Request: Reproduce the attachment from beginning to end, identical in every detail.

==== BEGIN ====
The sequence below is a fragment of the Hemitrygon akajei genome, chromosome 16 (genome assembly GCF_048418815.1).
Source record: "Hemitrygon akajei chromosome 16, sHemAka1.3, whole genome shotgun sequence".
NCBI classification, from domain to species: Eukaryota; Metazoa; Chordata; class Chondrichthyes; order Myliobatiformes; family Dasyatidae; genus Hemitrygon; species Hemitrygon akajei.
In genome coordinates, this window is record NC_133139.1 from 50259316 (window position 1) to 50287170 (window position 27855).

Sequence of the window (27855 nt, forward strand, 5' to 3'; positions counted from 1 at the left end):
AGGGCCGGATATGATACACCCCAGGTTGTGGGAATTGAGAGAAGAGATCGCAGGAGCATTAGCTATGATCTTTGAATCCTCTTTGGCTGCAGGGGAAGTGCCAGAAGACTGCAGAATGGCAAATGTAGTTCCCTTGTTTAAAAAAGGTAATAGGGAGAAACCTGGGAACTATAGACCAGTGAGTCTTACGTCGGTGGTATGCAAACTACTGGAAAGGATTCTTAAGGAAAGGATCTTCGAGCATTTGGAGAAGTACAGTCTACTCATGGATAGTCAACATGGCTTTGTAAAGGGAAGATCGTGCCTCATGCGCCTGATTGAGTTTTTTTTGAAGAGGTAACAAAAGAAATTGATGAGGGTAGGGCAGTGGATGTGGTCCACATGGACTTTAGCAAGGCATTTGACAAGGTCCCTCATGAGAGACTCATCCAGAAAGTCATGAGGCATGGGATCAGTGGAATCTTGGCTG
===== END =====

The sequence below is a fragment of the Hemitrygon akajei genome, chromosome 16 (genome assembly GCF_048418815.1).
Source record: "Hemitrygon akajei chromosome 16, sHemAka1.3, whole genome shotgun sequence".
NCBI classification, from domain to species: Eukaryota; Metazoa; Chordata; class Chondrichthyes; order Myliobatiformes; family Dasyatidae; genus Hemitrygon; species Hemitrygon akajei.
In genome coordinates, this window is record NC_133139.1 from 50259316 (window position 1) to 50287170 (window position 27855).

Sequence of the window (27855 nt, forward strand, 5' to 3'; positions counted from 1 at the left end):
AGGGCCGGATATGATACACCCCAGGTTGTGGGAATTGAGAGAAGAGATCGCAGGAGCATTAGCTATGATCTTTGAATCCTCTTTGGCTGCAGGGGAAGTGCCAGAAGACTGCAGAATGGCAAATGTAGTTCCCTTGTTTAAAAAAGGTAATAGGGAGAAACCTGGGAACTATAGACCAGTGAGTCTTACGTCGGTGGTATGCAAACTACTGGAAAGGATTCTTAAGGAAAGGATCTTCGAGCATTTGGAGAAGTACAGTCTACTCATGGATAGTCAACATGGCTTTGTAAAGGGAAGATCGTGCCTCATGCGCCTGATTGAGTTTTTTTTGAAGAGGTAACAAAAGAAATTGATGAGGGTAGGGCAGTGGATGTGGTCCACATGGACTTTAGCAAGGCATTTGACAAGGTCCCTCATGAGAGACTCATCCAGAAAGTCATGAGGCATGGGATCAGTGGAATCTTGGCTG